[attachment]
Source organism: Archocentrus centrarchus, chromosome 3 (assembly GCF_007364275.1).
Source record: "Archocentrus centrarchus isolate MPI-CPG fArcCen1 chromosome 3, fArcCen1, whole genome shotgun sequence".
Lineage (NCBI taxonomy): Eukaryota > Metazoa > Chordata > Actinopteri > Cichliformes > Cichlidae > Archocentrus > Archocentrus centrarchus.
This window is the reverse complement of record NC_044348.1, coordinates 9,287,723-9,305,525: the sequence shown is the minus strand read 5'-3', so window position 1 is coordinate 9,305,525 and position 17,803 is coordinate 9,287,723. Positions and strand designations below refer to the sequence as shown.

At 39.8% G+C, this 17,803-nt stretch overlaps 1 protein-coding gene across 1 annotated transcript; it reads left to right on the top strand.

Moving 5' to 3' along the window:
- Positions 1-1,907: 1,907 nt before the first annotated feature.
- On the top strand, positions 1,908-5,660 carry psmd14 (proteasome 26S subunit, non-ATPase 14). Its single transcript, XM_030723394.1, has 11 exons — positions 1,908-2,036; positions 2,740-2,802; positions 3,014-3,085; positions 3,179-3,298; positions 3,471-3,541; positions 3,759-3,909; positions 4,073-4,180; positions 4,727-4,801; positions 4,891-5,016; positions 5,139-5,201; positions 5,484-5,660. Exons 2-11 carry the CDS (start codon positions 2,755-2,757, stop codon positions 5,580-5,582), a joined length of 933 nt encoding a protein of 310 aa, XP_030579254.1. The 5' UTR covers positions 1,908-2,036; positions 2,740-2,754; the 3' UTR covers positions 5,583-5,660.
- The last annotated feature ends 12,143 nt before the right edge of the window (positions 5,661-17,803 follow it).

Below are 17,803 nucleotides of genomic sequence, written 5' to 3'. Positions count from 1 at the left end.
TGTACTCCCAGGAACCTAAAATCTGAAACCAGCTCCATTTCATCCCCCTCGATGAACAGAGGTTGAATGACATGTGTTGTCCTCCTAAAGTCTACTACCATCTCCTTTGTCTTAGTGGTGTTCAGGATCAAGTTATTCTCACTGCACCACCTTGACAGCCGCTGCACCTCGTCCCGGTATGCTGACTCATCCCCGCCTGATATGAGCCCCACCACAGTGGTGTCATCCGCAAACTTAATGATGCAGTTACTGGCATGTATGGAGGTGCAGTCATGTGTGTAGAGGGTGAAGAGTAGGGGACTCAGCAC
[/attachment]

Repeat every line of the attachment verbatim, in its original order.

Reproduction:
Source organism: Archocentrus centrarchus, chromosome 3 (assembly GCF_007364275.1).
Source record: "Archocentrus centrarchus isolate MPI-CPG fArcCen1 chromosome 3, fArcCen1, whole genome shotgun sequence".
Lineage (NCBI taxonomy): Eukaryota > Metazoa > Chordata > Actinopteri > Cichliformes > Cichlidae > Archocentrus > Archocentrus centrarchus.
This window is the reverse complement of record NC_044348.1, coordinates 9,287,723-9,305,525: the sequence shown is the minus strand read 5'-3', so window position 1 is coordinate 9,305,525 and position 17,803 is coordinate 9,287,723. Positions and strand designations below refer to the sequence as shown.

At 39.8% G+C, this 17,803-nt stretch overlaps 1 protein-coding gene across 1 annotated transcript; it reads left to right on the top strand.

Moving 5' to 3' along the window:
- Positions 1-1,907: 1,907 nt before the first annotated feature.
- On the top strand, positions 1,908-5,660 carry psmd14 (proteasome 26S subunit, non-ATPase 14). Its single transcript, XM_030723394.1, has 11 exons — positions 1,908-2,036; positions 2,740-2,802; positions 3,014-3,085; positions 3,179-3,298; positions 3,471-3,541; positions 3,759-3,909; positions 4,073-4,180; positions 4,727-4,801; positions 4,891-5,016; positions 5,139-5,201; positions 5,484-5,660. Exons 2-11 carry the CDS (start codon positions 2,755-2,757, stop codon positions 5,580-5,582), a joined length of 933 nt encoding a protein of 310 aa, XP_030579254.1. The 5' UTR covers positions 1,908-2,036; positions 2,740-2,754; the 3' UTR covers positions 5,583-5,660.
- The last annotated feature ends 12,143 nt before the right edge of the window (positions 5,661-17,803 follow it).

Below are 17,803 nucleotides of genomic sequence, written 5' to 3'. Positions count from 1 at the left end.
TGTACTCCCAGGAACCTAAAATCTGAAACCAGCTCCATTTCATCCCCCTCGATGAACAGAGGTTGAATGACATGTGTTGTCCTCCTAAAGTCTACTACCATCTCCTTTGTCTTAGTGGTGTTCAGGATCAAGTTATTCTCACTGCACCACCTTGACAGCCGCTGCACCTCGTCCCGGTATGCTGACTCATCCCCGCCTGATATGAGCCCCACCACAGTGGTGTCATCCGCAAACTTAATGATGCAGTTACTGGCATGTATGGAGGTGCAGTCATGTGTGTAGAGGGTGAAGAGTAGGGGACTCAGCAC